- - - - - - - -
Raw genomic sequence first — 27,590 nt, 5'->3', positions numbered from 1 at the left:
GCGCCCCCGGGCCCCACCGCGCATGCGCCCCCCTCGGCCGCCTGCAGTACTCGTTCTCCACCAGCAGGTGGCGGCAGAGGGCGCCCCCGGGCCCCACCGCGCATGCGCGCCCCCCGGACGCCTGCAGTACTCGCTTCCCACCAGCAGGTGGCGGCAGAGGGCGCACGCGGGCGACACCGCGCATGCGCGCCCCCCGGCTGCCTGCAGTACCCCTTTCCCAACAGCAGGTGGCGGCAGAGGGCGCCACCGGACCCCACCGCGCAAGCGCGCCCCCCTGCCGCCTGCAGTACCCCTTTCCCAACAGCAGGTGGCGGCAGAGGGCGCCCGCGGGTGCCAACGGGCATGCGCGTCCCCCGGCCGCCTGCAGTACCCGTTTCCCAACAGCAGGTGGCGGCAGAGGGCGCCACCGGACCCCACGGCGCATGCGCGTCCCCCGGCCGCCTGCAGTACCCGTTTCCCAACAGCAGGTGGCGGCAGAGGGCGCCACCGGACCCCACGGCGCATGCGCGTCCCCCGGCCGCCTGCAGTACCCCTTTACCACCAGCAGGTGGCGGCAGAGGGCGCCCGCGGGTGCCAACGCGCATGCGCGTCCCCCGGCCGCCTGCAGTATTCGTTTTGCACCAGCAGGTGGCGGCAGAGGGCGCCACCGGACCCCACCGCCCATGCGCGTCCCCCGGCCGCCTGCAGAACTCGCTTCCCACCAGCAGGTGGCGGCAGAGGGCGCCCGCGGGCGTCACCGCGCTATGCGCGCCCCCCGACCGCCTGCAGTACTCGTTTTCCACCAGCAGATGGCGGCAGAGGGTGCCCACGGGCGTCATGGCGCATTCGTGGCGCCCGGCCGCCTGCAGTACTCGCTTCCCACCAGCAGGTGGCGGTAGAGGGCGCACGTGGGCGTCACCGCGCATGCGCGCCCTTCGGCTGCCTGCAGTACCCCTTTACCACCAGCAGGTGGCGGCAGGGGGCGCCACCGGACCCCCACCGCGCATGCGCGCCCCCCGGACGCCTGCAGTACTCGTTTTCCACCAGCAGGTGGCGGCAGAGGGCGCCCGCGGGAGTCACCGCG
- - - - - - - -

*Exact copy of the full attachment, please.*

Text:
Raw genomic sequence first — 27,590 nt, 5'->3', positions numbered from 1 at the left:
GCGCCCCCGGGCCCCACCGCGCATGCGCCCCCCTCGGCCGCCTGCAGTACTCGTTCTCCACCAGCAGGTGGCGGCAGAGGGCGCCCCCGGGCCCCACCGCGCATGCGCGCCCCCCGGACGCCTGCAGTACTCGCTTCCCACCAGCAGGTGGCGGCAGAGGGCGCACGCGGGCGACACCGCGCATGCGCGCCCCCCGGCTGCCTGCAGTACCCCTTTCCCAACAGCAGGTGGCGGCAGAGGGCGCCACCGGACCCCACCGCGCAAGCGCGCCCCCCTGCCGCCTGCAGTACCCCTTTCCCAACAGCAGGTGGCGGCAGAGGGCGCCCGCGGGTGCCAACGGGCATGCGCGTCCCCCGGCCGCCTGCAGTACCCGTTTCCCAACAGCAGGTGGCGGCAGAGGGCGCCACCGGACCCCACGGCGCATGCGCGTCCCCCGGCCGCCTGCAGTACCCGTTTCCCAACAGCAGGTGGCGGCAGAGGGCGCCACCGGACCCCACGGCGCATGCGCGTCCCCCGGCCGCCTGCAGTACCCCTTTACCACCAGCAGGTGGCGGCAGAGGGCGCCCGCGGGTGCCAACGCGCATGCGCGTCCCCCGGCCGCCTGCAGTATTCGTTTTGCACCAGCAGGTGGCGGCAGAGGGCGCCACCGGACCCCACCGCCCATGCGCGTCCCCCGGCCGCCTGCAGAACTCGCTTCCCACCAGCAGGTGGCGGCAGAGGGCGCCCGCGGGCGTCACCGCGCTATGCGCGCCCCCCGACCGCCTGCAGTACTCGTTTTCCACCAGCAGATGGCGGCAGAGGGTGCCCACGGGCGTCATGGCGCATTCGTGGCGCCCGGCCGCCTGCAGTACTCGCTTCCCACCAGCAGGTGGCGGTAGAGGGCGCACGTGGGCGTCACCGCGCATGCGCGCCCTTCGGCTGCCTGCAGTACCCCTTTACCACCAGCAGGTGGCGGCAGGGGGCGCCACCGGACCCCCACCGCGCATGCGCGCCCCCCGGACGCCTGCAGTACTCGTTTTCCACCAGCAGGTGGCGGCAGAGGGCGCCCGCGGGAGTCACCGCG